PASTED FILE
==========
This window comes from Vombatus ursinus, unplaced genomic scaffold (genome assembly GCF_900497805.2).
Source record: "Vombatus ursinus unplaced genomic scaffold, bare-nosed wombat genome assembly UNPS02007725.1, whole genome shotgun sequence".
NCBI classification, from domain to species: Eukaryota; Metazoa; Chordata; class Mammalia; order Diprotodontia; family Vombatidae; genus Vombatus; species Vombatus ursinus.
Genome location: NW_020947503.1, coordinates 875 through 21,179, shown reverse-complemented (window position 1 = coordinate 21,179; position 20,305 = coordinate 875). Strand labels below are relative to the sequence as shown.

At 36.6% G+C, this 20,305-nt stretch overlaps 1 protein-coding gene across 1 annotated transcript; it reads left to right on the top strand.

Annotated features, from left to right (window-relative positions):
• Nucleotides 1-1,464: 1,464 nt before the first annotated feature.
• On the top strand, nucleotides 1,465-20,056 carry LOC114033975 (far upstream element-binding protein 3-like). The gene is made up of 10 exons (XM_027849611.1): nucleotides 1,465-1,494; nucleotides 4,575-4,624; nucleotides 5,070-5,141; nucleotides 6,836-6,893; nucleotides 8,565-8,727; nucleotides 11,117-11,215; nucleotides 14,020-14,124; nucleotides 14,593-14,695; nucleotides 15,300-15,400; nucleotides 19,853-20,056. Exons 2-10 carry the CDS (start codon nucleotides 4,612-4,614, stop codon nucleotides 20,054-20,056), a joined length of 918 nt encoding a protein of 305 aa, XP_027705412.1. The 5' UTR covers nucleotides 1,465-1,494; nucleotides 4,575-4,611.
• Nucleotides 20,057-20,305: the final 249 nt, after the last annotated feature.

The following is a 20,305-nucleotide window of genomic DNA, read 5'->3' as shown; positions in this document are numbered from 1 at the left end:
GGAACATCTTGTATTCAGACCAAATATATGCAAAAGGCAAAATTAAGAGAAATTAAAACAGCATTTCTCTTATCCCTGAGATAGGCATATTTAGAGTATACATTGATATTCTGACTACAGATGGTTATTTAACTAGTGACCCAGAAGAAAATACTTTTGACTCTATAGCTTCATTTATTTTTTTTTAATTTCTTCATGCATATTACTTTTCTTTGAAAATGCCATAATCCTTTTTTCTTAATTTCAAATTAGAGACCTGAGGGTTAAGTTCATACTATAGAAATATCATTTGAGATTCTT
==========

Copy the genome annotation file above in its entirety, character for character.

This window comes from Vombatus ursinus, unplaced genomic scaffold (genome assembly GCF_900497805.2).
Source record: "Vombatus ursinus unplaced genomic scaffold, bare-nosed wombat genome assembly UNPS02007725.1, whole genome shotgun sequence".
NCBI classification, from domain to species: Eukaryota; Metazoa; Chordata; class Mammalia; order Diprotodontia; family Vombatidae; genus Vombatus; species Vombatus ursinus.
Genome location: NW_020947503.1, coordinates 875 through 21,179, shown reverse-complemented (window position 1 = coordinate 21,179; position 20,305 = coordinate 875). Strand labels below are relative to the sequence as shown.

At 36.6% G+C, this 20,305-nt stretch overlaps 1 protein-coding gene across 1 annotated transcript; it reads left to right on the top strand.

Annotated features, from left to right (window-relative positions):
• Nucleotides 1-1,464: 1,464 nt before the first annotated feature.
• On the top strand, nucleotides 1,465-20,056 carry LOC114033975 (far upstream element-binding protein 3-like). The gene is made up of 10 exons (XM_027849611.1): nucleotides 1,465-1,494; nucleotides 4,575-4,624; nucleotides 5,070-5,141; nucleotides 6,836-6,893; nucleotides 8,565-8,727; nucleotides 11,117-11,215; nucleotides 14,020-14,124; nucleotides 14,593-14,695; nucleotides 15,300-15,400; nucleotides 19,853-20,056. Exons 2-10 carry the CDS (start codon nucleotides 4,612-4,614, stop codon nucleotides 20,054-20,056), a joined length of 918 nt encoding a protein of 305 aa, XP_027705412.1. The 5' UTR covers nucleotides 1,465-1,494; nucleotides 4,575-4,611.
• Nucleotides 20,057-20,305: the final 249 nt, after the last annotated feature.

The following is a 20,305-nucleotide window of genomic DNA, read 5'->3' as shown; positions in this document are numbered from 1 at the left end:
GGAACATCTTGTATTCAGACCAAATATATGCAAAAGGCAAAATTAAGAGAAATTAAAACAGCATTTCTCTTATCCCTGAGATAGGCATATTTAGAGTATACATTGATATTCTGACTACAGATGGTTATTTAACTAGTGACCCAGAAGAAAATACTTTTGACTCTATAGCTTCATTTATTTTTTTTTAATTTCTTCATGCATATTACTTTTCTTTGAAAATGCCATAATCCTTTTTTCTTAATTTCAAATTAGAGACCTGAGGGTTAAGTTCATACTATAGAAATATCATTTGAGATTCTT